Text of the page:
Quick Lunch Trip to Tijuana - Report and Photos
- Dave MP Nov 5, 2013 01:23 PM
This past Saturday, I took a quick trip to Tijuana. It was my first time visiting the city, and overall it was a really good experience.
I did a bit of research online (on Chowhound and elsewhere) before going, and also had some tips from Club Tengo Hambre (who unfortunately weren't leading any tours the weekend I was there). Because I had our stops planned out, everything was logistically pretty easy.
We drove to San Ysidro and parked at the border. We ended up in a $15 spot, right next to the Jack in the Box, though we could have parked a bit farther for cheaper. We crossed into Mexico at about 11:30 AM, and walked toward downtown. In order to reach downtown, you have to pass through some seedy areas, though I will admit that some of the taco stands we passed looked OK. It didn't feel dangerous or sketchy---just seedy.
We made it to the arch, and then walked down Calle Santiago Arguello. By this point, there were more people eating in restaurants, and some of the spots (although touristy looking) seemed interesting. But we kept walking, eventually making it to El Popo market. We walked around the market for a bit, which was cool. Lots of chiles, candies, and other bulk goods. After that, we walked south down Av. Constitucion for a few blocks, passing more interesting looking taco places (especially for al pastor/adobada, though we didn't try anything), and then at around 6th Street we caught a cab to Food Garden in Zona Rio.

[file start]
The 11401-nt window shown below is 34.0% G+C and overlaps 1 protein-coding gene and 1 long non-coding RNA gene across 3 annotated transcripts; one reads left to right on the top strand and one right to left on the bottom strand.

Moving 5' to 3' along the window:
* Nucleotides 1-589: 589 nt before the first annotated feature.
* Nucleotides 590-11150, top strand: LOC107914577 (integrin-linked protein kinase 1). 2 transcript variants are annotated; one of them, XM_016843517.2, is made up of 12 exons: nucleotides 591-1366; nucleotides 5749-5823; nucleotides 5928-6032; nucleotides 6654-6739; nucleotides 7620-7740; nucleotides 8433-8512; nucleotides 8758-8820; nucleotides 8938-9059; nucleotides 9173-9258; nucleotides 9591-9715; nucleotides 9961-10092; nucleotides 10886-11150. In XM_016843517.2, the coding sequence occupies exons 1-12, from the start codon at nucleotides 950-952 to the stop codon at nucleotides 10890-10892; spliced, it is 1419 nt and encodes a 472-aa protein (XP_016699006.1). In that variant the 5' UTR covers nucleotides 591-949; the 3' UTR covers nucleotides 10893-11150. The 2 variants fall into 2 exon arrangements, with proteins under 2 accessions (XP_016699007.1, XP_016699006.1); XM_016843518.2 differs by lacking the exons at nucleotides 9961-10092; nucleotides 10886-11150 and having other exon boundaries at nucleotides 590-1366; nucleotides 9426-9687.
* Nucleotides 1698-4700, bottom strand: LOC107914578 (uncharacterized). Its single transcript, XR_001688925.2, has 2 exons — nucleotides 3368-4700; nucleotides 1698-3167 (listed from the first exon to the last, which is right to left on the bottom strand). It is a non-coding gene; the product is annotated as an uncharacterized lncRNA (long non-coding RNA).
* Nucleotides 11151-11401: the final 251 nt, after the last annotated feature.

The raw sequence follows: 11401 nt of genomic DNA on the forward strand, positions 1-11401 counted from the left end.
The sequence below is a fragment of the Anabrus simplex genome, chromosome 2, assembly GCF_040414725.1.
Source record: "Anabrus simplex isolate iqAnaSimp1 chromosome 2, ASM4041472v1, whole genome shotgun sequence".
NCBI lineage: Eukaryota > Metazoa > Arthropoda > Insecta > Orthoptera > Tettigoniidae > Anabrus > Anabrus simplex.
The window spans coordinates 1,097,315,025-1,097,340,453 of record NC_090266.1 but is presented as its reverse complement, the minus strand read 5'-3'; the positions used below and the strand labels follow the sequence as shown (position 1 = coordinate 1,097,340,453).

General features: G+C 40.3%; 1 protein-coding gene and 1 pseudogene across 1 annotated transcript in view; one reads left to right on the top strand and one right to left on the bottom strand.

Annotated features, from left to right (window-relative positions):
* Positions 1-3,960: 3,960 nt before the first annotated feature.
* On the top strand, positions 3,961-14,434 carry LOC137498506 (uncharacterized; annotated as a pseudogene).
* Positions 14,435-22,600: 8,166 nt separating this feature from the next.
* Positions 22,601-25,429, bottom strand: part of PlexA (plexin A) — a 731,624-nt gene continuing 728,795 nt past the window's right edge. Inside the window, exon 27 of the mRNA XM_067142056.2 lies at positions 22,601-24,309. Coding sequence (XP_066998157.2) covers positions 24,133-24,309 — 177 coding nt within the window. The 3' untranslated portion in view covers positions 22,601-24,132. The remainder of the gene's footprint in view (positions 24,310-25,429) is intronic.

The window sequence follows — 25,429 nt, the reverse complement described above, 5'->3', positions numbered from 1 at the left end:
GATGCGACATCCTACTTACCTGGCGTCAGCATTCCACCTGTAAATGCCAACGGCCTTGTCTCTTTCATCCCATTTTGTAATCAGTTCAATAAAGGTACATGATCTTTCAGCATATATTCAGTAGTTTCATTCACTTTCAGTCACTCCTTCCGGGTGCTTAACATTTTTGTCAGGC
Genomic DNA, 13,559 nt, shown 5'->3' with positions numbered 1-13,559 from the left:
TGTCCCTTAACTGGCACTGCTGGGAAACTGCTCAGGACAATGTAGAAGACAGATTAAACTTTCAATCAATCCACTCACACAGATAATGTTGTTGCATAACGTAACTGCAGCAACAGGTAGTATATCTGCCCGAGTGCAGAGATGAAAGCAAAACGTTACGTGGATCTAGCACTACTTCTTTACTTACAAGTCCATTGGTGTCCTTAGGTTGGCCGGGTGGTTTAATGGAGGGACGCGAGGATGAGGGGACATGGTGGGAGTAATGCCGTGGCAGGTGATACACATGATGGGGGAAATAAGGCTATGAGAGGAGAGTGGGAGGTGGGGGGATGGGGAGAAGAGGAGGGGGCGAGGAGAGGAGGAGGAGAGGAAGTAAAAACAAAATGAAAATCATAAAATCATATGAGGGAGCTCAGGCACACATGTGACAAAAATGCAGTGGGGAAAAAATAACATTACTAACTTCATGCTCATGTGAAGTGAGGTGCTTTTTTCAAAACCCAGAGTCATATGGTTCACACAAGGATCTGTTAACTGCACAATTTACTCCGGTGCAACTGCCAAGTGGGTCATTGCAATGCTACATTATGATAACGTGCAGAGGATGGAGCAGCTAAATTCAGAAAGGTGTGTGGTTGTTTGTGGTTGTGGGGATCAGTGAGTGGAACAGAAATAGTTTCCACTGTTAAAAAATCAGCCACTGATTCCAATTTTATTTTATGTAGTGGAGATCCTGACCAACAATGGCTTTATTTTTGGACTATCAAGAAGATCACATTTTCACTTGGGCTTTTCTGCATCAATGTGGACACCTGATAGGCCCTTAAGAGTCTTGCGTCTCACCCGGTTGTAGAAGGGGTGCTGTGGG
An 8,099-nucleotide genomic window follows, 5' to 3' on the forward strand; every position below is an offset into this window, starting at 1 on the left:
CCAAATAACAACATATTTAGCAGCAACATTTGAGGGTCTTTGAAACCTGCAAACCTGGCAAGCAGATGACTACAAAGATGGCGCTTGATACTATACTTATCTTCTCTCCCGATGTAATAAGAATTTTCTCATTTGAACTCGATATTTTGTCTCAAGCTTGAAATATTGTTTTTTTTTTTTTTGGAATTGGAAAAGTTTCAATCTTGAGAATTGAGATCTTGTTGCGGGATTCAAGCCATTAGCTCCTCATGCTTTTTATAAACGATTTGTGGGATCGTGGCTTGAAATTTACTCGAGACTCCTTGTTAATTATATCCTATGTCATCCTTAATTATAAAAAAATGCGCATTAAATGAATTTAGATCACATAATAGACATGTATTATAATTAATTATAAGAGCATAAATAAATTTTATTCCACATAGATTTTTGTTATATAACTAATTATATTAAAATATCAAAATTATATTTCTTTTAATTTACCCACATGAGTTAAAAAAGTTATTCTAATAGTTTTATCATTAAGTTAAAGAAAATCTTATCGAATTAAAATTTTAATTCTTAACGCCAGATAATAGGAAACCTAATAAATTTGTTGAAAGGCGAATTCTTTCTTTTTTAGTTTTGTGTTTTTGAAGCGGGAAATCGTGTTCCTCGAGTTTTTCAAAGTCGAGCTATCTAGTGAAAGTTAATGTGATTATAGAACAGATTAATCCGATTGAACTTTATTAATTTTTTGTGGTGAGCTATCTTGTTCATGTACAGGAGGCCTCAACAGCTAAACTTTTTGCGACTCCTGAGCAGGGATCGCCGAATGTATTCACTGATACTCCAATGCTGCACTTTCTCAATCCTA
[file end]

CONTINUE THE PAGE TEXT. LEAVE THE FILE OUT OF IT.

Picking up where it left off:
Our taxi cost 60 pesos, and took about 10 minutes. Food Garden is a pleasant little spot, with a few stands selling packaged/prepared goods (we sampled some great guava syrup, tamarind syrup, and mango cheesecake) and a few food stalls. We got two tacos from Kokopelli and two from Taqueseria. From Kokopelli, we had the octopus taco and the mushroom one, which was vegetarian. I thought the mushroom one was pretty boring, but I liked the octopus more—nice chewy texture. The salsas that come with the tacos are really nice, and ranged from hot to less-hot down the tray. See picture. From Taqueseria, we had the taco that comes with fried cheese (we had carne asada inside it), and it was great. This was topped with homemade ranch sauce that almost overtook the other flavors. Meanwhile, on the shrimp taco we tried, the same sauce was a bit too overpowering. But overall, I liked the two Taqueseria tacos and the one octopus Kokopelli taco the best. We also had agua frescas: lemon with lavender, and watermelon/mint/iced tea. Both were great. Prices were really reasonable (total bill for all of this was about $14 US dollars).
Food Garden has a Facebook page here:https://www.facebook.com/foodgardentj
It's located at General Rodolfo Sanchez Taboada 10650, between Mision Santo Tomas and Mision de San Diego. It reminded me of what I'd find in Portland, Oregon at the various food truck pods.
After this, we walked south toward Cebicheria Erizo, which was on Av. Sonora 38081, about a 10 minute walk away. Once we got there, we decided to skip eating there, since we wanted to save room. But it looks like a nice spot. Tablecloths, sit-down, though not otherwise very fancy. From near there, we caught another taxi to take us to Mariscos el Mazateño.